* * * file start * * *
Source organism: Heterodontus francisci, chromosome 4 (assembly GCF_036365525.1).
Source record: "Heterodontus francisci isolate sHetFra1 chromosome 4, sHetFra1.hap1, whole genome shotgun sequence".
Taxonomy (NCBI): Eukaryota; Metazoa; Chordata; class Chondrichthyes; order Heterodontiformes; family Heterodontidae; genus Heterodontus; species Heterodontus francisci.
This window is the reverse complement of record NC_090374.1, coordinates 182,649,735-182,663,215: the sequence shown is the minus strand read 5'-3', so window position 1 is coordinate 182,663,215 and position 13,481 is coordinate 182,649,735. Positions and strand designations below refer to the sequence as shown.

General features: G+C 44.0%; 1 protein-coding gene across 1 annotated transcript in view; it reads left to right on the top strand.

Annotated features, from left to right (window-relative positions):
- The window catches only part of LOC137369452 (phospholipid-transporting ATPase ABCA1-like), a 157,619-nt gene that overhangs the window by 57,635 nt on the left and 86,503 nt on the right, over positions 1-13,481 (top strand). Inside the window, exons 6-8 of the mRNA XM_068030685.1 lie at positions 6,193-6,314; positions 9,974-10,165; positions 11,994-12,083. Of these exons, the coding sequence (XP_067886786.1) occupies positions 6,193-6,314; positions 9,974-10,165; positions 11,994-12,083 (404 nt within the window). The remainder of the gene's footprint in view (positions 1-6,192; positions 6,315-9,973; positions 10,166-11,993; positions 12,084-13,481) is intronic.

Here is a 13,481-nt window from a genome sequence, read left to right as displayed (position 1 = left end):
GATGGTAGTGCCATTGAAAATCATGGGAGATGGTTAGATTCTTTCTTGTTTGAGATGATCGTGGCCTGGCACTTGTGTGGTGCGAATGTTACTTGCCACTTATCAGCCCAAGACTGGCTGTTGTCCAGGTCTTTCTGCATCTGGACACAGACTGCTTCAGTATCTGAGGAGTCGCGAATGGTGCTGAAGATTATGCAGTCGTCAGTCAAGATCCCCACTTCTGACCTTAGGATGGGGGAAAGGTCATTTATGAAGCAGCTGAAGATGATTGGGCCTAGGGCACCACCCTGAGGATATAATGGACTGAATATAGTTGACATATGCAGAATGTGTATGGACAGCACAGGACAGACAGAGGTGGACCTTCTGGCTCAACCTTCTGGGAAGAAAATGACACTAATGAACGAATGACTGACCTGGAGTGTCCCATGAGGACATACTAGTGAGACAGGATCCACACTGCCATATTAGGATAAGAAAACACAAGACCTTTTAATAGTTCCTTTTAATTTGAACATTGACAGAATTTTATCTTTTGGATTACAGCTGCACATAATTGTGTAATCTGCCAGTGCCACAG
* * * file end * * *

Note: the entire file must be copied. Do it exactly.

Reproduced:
Source organism: Heterodontus francisci, chromosome 4 (assembly GCF_036365525.1).
Source record: "Heterodontus francisci isolate sHetFra1 chromosome 4, sHetFra1.hap1, whole genome shotgun sequence".
Taxonomy (NCBI): Eukaryota; Metazoa; Chordata; class Chondrichthyes; order Heterodontiformes; family Heterodontidae; genus Heterodontus; species Heterodontus francisci.
This window is the reverse complement of record NC_090374.1, coordinates 182,649,735-182,663,215: the sequence shown is the minus strand read 5'-3', so window position 1 is coordinate 182,663,215 and position 13,481 is coordinate 182,649,735. Positions and strand designations below refer to the sequence as shown.

General features: G+C 44.0%; 1 protein-coding gene across 1 annotated transcript in view; it reads left to right on the top strand.

Annotated features, from left to right (window-relative positions):
- The window catches only part of LOC137369452 (phospholipid-transporting ATPase ABCA1-like), a 157,619-nt gene that overhangs the window by 57,635 nt on the left and 86,503 nt on the right, over positions 1-13,481 (top strand). Inside the window, exons 6-8 of the mRNA XM_068030685.1 lie at positions 6,193-6,314; positions 9,974-10,165; positions 11,994-12,083. Of these exons, the coding sequence (XP_067886786.1) occupies positions 6,193-6,314; positions 9,974-10,165; positions 11,994-12,083 (404 nt within the window). The remainder of the gene's footprint in view (positions 1-6,192; positions 6,315-9,973; positions 10,166-11,993; positions 12,084-13,481) is intronic.

Here is a 13,481-nt window from a genome sequence, read left to right as displayed (position 1 = left end):
GATGGTAGTGCCATTGAAAATCATGGGAGATGGTTAGATTCTTTCTTGTTTGAGATGATCGTGGCCTGGCACTTGTGTGGTGCGAATGTTACTTGCCACTTATCAGCCCAAGACTGGCTGTTGTCCAGGTCTTTCTGCATCTGGACACAGACTGCTTCAGTATCTGAGGAGTCGCGAATGGTGCTGAAGATTATGCAGTCGTCAGTCAAGATCCCCACTTCTGACCTTAGGATGGGGGAAAGGTCATTTATGAAGCAGCTGAAGATGATTGGGCCTAGGGCACCACCCTGAGGATATAATGGACTGAATATAGTTGACATATGCAGAATGTGTATGGACAGCACAGGACAGACAGAGGTGGACCTTCTGGCTCAACCTTCTGGGAAGAAAATGACACTAATGAACGAATGACTGACCTGGAGTGTCCCATGAGGACATACTAGTGAGACAGGATCCACACTGCCATATTAGGATAAGAAAACACAAGACCTTTTAATAGTTCCTTTTAATTTGAACATTGACAGAATTTTATCTTTTGGATTACAGCTGCACATAATTGTGTAATCTGCCAGTGCCACAG